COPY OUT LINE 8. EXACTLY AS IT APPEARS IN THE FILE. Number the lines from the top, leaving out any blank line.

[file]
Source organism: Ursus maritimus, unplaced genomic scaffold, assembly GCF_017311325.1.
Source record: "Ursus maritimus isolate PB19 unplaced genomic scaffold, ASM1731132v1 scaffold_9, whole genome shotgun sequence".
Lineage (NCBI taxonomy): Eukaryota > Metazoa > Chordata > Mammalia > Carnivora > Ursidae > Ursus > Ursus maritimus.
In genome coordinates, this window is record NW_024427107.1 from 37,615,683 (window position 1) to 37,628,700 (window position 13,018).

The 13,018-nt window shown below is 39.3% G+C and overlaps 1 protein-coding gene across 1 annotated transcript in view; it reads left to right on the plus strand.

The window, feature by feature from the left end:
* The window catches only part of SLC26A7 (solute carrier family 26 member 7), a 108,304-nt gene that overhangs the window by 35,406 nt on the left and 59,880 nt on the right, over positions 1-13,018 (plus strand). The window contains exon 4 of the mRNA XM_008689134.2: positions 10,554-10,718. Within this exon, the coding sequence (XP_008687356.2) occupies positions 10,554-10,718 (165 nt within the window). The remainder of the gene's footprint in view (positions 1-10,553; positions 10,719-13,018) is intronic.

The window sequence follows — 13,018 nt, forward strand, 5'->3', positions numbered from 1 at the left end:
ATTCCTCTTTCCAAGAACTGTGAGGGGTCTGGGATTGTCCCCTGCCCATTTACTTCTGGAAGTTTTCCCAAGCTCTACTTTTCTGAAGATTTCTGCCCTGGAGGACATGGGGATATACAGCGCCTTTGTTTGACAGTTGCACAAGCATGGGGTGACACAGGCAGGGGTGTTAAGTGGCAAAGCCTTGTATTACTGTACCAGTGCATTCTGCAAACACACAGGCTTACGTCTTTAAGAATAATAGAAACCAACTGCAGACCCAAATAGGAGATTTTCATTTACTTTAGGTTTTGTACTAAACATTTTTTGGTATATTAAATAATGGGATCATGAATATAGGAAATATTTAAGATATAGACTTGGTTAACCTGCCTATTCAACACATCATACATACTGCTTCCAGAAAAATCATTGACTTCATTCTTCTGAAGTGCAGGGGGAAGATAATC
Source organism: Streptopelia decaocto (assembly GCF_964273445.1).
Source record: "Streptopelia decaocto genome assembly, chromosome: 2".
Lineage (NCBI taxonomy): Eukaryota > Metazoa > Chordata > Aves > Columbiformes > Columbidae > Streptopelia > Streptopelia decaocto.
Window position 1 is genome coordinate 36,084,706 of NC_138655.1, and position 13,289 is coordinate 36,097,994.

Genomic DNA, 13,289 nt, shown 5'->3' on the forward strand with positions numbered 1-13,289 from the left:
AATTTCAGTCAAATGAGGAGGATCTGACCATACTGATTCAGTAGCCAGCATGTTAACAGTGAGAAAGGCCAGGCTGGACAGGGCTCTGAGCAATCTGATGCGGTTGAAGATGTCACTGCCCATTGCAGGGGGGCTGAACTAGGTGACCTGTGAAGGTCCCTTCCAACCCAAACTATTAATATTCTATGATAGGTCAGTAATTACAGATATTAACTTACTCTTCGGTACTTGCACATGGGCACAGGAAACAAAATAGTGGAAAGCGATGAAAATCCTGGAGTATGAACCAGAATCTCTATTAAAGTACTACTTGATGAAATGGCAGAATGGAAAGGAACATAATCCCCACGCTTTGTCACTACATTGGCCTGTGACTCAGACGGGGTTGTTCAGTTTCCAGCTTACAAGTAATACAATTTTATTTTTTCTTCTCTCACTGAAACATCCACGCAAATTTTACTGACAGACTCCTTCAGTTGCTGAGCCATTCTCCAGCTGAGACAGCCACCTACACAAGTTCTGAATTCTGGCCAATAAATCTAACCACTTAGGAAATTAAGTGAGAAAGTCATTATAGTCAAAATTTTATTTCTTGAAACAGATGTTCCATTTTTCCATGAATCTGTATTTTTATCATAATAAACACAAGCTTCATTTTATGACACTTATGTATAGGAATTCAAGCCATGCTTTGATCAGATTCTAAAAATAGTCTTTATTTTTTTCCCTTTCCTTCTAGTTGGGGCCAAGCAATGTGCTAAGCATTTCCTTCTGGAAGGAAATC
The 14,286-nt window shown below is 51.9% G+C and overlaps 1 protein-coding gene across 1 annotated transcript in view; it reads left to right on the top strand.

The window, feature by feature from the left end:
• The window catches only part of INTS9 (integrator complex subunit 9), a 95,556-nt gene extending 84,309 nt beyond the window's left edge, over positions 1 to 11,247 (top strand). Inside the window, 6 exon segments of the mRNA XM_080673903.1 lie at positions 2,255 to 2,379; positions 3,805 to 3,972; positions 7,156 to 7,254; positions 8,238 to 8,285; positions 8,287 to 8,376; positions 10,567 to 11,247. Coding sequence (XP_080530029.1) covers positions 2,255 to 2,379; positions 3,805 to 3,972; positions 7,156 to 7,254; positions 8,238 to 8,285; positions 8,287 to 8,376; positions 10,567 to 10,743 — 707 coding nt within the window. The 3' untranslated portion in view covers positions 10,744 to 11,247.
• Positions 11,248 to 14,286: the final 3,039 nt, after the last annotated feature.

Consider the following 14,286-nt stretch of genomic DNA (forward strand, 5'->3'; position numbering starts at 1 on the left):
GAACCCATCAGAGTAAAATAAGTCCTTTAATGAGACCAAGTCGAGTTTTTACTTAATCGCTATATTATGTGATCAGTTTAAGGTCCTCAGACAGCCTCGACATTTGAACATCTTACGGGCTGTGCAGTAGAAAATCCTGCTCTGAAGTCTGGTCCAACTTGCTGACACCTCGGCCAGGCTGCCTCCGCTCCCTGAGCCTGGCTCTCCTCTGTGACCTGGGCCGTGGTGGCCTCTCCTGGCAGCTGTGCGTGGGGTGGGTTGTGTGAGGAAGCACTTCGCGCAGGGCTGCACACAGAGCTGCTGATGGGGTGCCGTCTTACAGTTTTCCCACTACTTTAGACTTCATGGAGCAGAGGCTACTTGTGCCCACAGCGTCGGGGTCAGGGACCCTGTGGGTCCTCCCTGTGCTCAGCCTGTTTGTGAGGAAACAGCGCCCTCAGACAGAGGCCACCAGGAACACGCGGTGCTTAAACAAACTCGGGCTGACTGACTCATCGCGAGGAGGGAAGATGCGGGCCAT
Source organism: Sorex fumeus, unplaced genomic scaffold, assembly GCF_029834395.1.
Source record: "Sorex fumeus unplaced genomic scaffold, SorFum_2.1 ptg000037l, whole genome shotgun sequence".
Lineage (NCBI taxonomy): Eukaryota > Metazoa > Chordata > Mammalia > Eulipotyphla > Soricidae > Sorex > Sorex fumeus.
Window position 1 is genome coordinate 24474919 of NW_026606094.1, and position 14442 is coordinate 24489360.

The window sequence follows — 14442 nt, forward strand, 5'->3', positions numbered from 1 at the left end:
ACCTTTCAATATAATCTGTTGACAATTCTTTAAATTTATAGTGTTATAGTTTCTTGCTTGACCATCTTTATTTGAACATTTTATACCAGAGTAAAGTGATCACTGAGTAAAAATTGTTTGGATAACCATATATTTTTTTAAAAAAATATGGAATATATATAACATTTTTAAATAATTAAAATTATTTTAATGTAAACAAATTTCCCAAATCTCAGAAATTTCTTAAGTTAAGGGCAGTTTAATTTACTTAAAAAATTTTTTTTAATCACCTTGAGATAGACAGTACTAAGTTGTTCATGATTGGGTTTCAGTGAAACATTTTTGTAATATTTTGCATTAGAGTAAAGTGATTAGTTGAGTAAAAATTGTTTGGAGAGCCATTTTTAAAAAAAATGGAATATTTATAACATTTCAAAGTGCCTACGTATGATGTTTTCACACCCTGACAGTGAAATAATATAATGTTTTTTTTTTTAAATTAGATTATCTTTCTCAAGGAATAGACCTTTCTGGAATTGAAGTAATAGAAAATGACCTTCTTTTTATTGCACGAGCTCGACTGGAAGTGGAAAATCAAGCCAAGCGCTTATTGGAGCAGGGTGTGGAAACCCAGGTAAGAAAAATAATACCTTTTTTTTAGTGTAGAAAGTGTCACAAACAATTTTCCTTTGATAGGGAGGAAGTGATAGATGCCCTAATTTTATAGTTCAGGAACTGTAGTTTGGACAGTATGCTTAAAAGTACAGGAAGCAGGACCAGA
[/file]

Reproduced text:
The window sequence follows — 13,018 nt, forward strand, 5'->3', positions numbered from 1 at the left end: